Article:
Rapper Nelly Pretty Much Just Schooled Mainstream Country in How to Approach Genre


I never had much respect for the rapper Nelly, but then again, I didn’t really know much about him beyond that horrific “It’s getting hot in here, so take off all your clothes” song that strives to make hookers out of the young, sweet, impressionable young ladies of our innocent nation . . . and his stupid remix of Florida Georgia Line’s mega hit “Cruise” that caused the song to become the longest-charting #1 single in country music history, forever staining the storied American institution.

I saw the other day that Taylor Swift was out there dressed in white and dancing in a subservient go-go line behind Nelly at one of her concerts, while Nelly sang his stupid “take off all your clothes” song. So much for Swift being America’s final female role model, but I digress.

In late April, it was announced that Nelly would be making a country EP, and the collective groans of the assembled masses of true country fans was audible throughout the fruited plain. But apparently that info, which came from some Nelly peon and not the rapper himself, was bunk. Or at least that’s what Nelly’s saying now in a recent round of interviews.

In as many days, Nelly has been asked about his potential country EP twice, and twice he has offered some statements that however inadvertent they might be, waylay this completely misguided and disastrous idea that country music artists should be out there making rap, EDM, or R&B albums instead of making music in their native genre.

When asked about his rumored country EP by Rolling Stone, Nelly said,

“I love country music. I respect country music so much that I would never think that I can sit down and just as easy do a country album. That’s not it. That’s just like some country artist saying, ‘Hell, I’m just gonna do a rap album.'”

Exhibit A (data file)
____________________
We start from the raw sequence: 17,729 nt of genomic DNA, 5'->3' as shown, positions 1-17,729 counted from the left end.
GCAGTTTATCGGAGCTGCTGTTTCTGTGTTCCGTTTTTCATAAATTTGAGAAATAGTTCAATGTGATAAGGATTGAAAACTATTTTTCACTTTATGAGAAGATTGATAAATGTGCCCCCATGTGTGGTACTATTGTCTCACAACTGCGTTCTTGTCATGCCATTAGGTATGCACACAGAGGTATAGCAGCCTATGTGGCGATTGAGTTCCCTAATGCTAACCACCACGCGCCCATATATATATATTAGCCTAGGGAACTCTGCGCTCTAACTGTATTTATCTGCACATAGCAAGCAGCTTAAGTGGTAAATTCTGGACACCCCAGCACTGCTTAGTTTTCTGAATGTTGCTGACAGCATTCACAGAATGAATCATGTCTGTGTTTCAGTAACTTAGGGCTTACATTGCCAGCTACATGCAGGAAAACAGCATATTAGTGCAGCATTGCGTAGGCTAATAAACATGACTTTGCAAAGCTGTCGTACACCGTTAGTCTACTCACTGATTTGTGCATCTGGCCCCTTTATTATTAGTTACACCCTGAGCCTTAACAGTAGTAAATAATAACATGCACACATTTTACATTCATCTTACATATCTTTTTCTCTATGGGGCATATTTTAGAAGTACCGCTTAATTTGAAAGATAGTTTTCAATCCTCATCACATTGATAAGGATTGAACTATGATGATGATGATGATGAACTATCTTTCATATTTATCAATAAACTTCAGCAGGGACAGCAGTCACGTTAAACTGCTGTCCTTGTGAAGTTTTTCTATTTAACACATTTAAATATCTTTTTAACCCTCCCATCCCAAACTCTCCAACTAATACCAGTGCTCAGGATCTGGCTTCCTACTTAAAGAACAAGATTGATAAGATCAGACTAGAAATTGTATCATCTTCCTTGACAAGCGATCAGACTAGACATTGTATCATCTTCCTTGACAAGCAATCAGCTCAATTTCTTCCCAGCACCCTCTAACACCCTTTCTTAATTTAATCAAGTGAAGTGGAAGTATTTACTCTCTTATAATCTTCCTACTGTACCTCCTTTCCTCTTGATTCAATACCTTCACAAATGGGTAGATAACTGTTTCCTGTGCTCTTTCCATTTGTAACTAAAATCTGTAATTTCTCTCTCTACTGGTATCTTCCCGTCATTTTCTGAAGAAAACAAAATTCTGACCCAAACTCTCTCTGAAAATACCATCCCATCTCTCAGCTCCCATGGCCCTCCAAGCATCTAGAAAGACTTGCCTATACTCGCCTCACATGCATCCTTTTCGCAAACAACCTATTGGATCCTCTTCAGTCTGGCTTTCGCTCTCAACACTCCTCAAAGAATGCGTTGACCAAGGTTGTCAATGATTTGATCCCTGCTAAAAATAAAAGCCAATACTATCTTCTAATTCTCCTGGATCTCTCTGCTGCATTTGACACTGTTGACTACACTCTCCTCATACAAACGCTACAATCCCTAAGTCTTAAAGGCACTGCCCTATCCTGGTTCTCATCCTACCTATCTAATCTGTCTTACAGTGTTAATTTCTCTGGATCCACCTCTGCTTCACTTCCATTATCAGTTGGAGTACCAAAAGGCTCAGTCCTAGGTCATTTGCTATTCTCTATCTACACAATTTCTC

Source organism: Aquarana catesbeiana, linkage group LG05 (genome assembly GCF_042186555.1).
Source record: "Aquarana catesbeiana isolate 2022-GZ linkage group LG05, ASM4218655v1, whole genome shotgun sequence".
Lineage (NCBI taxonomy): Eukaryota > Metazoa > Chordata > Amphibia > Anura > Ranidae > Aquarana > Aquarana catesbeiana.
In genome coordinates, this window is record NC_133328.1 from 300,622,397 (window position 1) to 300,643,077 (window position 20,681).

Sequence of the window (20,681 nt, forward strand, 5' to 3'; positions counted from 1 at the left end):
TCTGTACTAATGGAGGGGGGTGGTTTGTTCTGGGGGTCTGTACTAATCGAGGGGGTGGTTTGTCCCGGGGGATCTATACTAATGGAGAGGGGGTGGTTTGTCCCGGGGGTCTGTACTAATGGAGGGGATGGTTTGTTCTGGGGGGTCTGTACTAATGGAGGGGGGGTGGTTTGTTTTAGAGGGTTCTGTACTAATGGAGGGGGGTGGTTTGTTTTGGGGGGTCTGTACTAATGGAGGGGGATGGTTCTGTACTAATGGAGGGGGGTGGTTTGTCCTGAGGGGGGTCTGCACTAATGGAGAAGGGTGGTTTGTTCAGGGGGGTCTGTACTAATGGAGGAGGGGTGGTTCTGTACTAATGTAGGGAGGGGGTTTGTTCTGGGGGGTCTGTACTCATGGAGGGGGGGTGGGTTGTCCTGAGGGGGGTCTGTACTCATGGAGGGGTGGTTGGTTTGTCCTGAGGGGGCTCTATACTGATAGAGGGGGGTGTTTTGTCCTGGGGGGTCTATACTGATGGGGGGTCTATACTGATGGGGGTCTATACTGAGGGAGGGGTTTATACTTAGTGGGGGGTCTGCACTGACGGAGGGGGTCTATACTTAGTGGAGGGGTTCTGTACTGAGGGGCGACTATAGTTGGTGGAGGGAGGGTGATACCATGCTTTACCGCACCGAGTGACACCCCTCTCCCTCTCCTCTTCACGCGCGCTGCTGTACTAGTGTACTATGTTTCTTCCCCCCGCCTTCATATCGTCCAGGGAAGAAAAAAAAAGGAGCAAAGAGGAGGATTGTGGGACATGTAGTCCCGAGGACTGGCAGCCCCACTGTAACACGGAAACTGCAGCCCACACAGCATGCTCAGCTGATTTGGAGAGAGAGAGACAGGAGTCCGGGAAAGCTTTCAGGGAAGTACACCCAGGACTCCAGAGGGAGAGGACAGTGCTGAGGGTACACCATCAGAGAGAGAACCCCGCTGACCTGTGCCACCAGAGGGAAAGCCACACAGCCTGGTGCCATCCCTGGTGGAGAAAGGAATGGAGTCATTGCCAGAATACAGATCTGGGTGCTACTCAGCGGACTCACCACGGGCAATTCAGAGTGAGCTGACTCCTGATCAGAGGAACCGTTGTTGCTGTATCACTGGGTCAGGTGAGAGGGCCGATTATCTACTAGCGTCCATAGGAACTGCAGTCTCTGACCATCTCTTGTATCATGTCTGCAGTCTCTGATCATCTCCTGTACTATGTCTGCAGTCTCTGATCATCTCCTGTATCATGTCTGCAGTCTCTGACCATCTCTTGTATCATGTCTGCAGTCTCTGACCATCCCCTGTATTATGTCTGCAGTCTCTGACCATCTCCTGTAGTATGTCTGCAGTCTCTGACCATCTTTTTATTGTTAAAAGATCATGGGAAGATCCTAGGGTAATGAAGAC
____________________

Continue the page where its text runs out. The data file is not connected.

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Thank God to the Lord Almighty, stand up out of my chair, give a one-man standing ovation, YES! YES! YES!

FINALLY someone gets why this notion that every entertainer should be able to make every type of music, and that this approach is somehow “creative” or “evolution” has just been smacked down by the most simple, and most obvious observation from a guy that otherwise is probably a music miscreant.

Country artists make shitty rappers, R&B guys, and EDM artists. It’s just not their thing. It’s not what they grew up doing. It’s not in their blood. And by attempting to interject themselves into these disciplines, it’s not only disrespectful to country music, it’s disrespectful to the others genres they’re attempting to infiltrate.

You don’t see mainstream rappers at the top of their game, or mainstream R&B guys or EDM guys saying, “Hmm, I think I’ll make a country record.” Maybe you see that when some hack musician’s career has gone south and they’re looking for support (ahem, Darius), but generally speaking, it’s only country’s top artists that covet other genres, and act oppressed if someone gazes a hairy eyeball at Jason Aldean for cutting a rap song, or Thomas Rhett releasing an R&B album under a country guise.

Nelly respects country music more than most mainstream country artists do. Let me repeat that: Nelly respects country music more than most mainstream country artists do.

Nelly also spoke to Entertainment Weekly about his prospects of doing a country EP, and said:

“We talked about doing an EP that went across all boundaries and being a different vibe. I love country music. I respect it to the utmost. But there’s nothing in the world that makes me think I can do a country album. That’s like Tim McGraw waking up like, ‘Yo, I’m gonna do a rap album.’ Like, ‘Tim, you’re taking the “Over and Over” thing a little too far.’ What I think I can do is do something in the vein that can go across and fulfill different formats of music, country being one of them. I may do an EP that features more than one country artist, so it may have a different vibe, but not a country album.”

“Truck Yeah” Nelly, you tell ’em!

Look, there’s nothing wrong with mixing genres or crossing borders in the collaborative process. The problem is when you erase the borders to the point where a genre can’t define itself, and simply becomes an amalgam of other influences, easily infected by outside trends like a sickly person with a poor immune system. Because eventually, the genre can die (see: rock).

So I say good on Nelly. If he wants to dabble in country influences, then I give him my Papal blessing (however meaningless and obscure it might be). Because he just proved what countless country stars have yet to prove to the very thing that has bestowed them untold fame and riches: respect.